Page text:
It is very important to note that the iFusion is not a phone. It’s strictly a ‘docking station’ device. The actual phone you’ll be using with the iFusion is the soft phone app running on your iPhone. Altigen does in fact offer an accompanying VoIP softphone application called Altigen MaxMobile. You can download it for free on the App Store, but it requires that you have AltiGen’s MaxCS Server v6.5 Update 1 deployed as a local gateway or IP PBX.
I was quite pleased with the overall look and feel of the SmartStation. Since it ‘interfaces’ only with the iPhone, it should come as no surprise that the design elements of the device reflect a minimalistic approach; no different from many of the accessories out there made especially to accompany an Apple product. The front-facing plastic is glossy exactly like an iPhone and comes in two colors, white or black. The sides of the device and the area where the iPhone sits in the dock are a flat, grey color.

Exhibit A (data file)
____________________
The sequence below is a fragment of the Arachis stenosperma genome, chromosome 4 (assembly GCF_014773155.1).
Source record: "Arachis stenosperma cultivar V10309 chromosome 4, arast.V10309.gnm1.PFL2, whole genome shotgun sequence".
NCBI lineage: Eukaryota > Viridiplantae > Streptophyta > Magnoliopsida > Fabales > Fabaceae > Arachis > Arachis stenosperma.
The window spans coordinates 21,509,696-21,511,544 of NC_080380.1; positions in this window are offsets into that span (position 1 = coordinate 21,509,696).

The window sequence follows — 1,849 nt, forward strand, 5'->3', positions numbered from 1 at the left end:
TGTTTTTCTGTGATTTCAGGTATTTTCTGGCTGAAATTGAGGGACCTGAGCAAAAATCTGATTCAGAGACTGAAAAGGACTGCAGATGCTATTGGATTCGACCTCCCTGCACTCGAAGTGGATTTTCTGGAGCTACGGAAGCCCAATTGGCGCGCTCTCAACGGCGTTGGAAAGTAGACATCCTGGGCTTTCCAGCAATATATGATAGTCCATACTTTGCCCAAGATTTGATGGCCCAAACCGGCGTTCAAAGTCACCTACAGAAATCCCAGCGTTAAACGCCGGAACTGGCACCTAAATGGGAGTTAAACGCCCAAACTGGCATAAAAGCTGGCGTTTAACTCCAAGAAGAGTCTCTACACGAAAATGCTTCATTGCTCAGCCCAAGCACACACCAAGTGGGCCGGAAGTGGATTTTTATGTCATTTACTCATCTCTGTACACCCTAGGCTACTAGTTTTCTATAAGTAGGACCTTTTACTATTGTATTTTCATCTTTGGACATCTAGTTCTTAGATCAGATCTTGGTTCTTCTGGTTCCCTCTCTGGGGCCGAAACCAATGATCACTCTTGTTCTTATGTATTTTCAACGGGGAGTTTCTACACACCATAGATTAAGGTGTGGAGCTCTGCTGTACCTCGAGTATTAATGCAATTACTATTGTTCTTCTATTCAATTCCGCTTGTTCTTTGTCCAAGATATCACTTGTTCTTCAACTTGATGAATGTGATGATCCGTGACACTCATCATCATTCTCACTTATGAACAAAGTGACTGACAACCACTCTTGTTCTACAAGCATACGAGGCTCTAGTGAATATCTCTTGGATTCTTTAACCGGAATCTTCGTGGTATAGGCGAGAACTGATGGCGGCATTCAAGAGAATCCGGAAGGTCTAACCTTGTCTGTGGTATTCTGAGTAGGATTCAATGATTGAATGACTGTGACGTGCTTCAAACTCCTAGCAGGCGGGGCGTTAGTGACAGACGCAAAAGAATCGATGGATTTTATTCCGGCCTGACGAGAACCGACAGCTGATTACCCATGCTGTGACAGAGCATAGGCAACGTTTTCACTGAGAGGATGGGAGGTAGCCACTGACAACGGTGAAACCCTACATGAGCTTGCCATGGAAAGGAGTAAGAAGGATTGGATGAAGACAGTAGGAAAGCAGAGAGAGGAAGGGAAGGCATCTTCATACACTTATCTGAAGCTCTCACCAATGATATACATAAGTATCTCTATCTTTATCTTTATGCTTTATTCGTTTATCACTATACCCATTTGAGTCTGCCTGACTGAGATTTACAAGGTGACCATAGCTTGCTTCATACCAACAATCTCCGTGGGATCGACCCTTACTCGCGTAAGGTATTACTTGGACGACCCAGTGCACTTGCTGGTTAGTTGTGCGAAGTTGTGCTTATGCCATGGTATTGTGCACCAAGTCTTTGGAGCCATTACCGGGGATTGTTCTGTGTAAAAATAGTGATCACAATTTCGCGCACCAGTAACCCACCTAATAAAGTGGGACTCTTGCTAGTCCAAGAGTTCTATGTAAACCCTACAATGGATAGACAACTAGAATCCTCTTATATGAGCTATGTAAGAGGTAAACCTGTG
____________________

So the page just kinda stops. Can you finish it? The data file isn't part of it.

In the back is a matte metal stand that holds the unit upright. There is only one height and tilt level. Underneath, a spring-loaded panel hides all the plugs, jacks, and ports. These include the handset jack, power supply, mini-USB port for syncing with your PC/Mac, and a 3.5mm port for external speakers.
The iFusion has 5 buttons, all of which are located under the docking area in a horizontal panel: one to pair with an iPhone via Bluetooth, one to self-mute, one to activate the speaker, and two to adjust volume. Lightly tapping on these buttons seems to work just as effectively as pressing down on them firmly.
The handset weighs in at 7 ounces and feels substantial in your hand. The speaker is located under the handset, just like in most traditional desk phones. Overall, the hardware elements seem very well made.